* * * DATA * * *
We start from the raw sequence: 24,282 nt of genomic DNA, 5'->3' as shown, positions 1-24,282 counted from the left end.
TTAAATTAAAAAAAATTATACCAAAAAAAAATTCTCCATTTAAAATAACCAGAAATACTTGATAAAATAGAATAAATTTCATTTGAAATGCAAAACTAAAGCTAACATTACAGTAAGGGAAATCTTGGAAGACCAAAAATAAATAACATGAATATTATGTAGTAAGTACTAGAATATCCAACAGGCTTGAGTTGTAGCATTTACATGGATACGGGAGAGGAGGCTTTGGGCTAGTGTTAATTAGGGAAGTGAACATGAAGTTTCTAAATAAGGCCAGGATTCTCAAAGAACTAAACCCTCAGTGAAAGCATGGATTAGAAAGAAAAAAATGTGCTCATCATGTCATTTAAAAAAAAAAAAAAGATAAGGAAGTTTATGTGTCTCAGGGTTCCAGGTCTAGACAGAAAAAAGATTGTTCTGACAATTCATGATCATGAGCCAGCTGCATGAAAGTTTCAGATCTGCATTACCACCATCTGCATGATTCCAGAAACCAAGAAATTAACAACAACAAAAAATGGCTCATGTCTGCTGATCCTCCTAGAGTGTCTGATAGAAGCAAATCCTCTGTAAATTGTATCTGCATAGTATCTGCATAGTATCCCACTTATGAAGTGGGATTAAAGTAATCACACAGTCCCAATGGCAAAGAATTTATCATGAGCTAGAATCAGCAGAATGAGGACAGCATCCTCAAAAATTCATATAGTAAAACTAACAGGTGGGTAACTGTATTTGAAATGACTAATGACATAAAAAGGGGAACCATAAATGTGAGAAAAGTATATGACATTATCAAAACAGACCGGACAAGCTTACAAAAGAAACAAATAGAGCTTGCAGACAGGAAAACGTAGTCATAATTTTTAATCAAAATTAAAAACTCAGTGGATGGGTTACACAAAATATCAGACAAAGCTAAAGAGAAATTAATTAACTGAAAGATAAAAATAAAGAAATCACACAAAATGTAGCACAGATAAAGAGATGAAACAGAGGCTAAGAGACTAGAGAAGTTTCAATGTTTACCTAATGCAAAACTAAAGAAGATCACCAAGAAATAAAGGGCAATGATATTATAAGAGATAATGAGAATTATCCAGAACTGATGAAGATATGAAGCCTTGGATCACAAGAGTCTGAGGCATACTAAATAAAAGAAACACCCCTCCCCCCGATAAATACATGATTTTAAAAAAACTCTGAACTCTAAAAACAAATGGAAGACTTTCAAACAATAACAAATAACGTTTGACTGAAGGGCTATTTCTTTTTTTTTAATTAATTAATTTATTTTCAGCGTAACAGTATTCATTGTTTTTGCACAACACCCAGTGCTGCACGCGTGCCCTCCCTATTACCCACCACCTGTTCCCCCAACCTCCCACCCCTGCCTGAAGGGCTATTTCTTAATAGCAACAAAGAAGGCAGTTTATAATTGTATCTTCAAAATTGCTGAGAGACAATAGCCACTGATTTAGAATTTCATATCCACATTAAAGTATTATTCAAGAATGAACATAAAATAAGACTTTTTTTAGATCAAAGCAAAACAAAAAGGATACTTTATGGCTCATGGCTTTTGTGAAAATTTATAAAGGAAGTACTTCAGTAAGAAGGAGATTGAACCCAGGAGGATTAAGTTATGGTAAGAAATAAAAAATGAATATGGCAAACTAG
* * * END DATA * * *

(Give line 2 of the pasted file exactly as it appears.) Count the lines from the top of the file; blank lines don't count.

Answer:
TTAAATTAAAAAAAATTATACCAAAAAAAAATTCTCCATTTAAAATAACCAGAAATACTTGATAAAATAGAATAAATTTCATTTGAAATGCAAAACTAAAGCTAACATTACAGTAAGGGAAATCTTGGAAGACCAAAAATAAATAACATGAATATTATGTAGTAAGTACTAGAATATCCAACAGGCTTGAGTTGTAGCATTTACATGGATACGGGAGAGGAGGCTTTGGGCTAGTGTTAATTAGGGAAGTGAACATGAAGTTTCTAAATAAGGCCAGGATTCTCAAAGAACTAAACCCTCAGTGAAAGCATGGATTAGAAAGAAAAAAATGTGCTCATCATGTCATTTAAAAAAAAAAAAAAGATAAGGAAGTTTATGTGTCTCAGGGTTCCAGGTCTAGACAGAAAAAAGATTGTTCTGACAATTCATGATCATGAGCCAGCTGCATGAAAGTTTCAGATCTGCATTACCACCATCTGCATGATTCCAGAAACCAAGAAATTAACAACAACAAAAAATGGCTCATGTCTGCTGATCCTCCTAGAGTGTCTGATAGAAGCAAATCCTCTGTAAATTGTATCTGCATAGTATCTGCATAGTATCCCACTTATGAAGTGGGATTAAAGTAATCACACAGTCCCAATGGCAAAGAATTTATCATGAGCTAGAATCAGCAGAATGAGGACAGCATCCTCAAAAATTCATATAGTAAAACTAACAGGTGGGTAACTGTATTTGAAATGACTAATGACATAAAAAGGGGAACCATAAATGTGAGAAAAGTATATGACATTATCAAAACAGACCGGACAAGCTTACAAAAGAAACAAATAGAGCTTGCAGACAGGAAAACGTAGTCATAATTTTTAATCAAAATTAAAAACTCAGTGGATGGGTTACACAAAATATCAGACAAAGCTAAAGAGAAATTAATTAACTGAAAGATAAAAATAAAGAAATCACACAAAATGTAGCACAGATAAAGAGATGAAACAGAGGCTAAGAGACTAGAGAAGTTTCAATGTTTACCTAATGCAAAACTAAAGAAGATCACCAAGAAATAAAGGGCAATGATATTATAAGAGATAATGAGAATTATCCAGAACTGATGAAGATATGAAGCCTTGGATCACAAGAGTCTGAGGCATACTAAATAAAAGAAACACCCCTCCCCCCGATAAATACATGATTTTAAAAAAACTCTGAACTCTAAAAACAAATGGAAGACTTTCAAACAATAACAAATAACGTTTGACTGAAGGGCTATTTCTTTTTTTTTAATTAATTAATTTATTTTCAGCGTAACAGTATTCATTGTTTTTGCACAACACCCAGTGCTGCACGCGTGCCCTCCCTATTACCCACCACCTGTTCCCCCAACCTCCCACCCCTGCCTGAAGGGCTATTTCTTAATAGCAACAAAGAAGGCAGTTTATAATTGTATCTTCAAAATTGCTGAGAGACAATAGCCACTGATTTAGAATTTCATATCCACATTAAAGTATTATTCAAGAATGAACATAAAATAAGACTTTTTTTAGATCAAAGCAAAACAAAAAGGATACTTTATGGCTCATGGCTTTTGTGAAAATTTATAAAGGAAGTACTTCAGTAAGAAGGAGATTGAACCCAGGAGGATTAAGTTATGGTAAGAAATAAAAAATGAATATGGCAAACTAG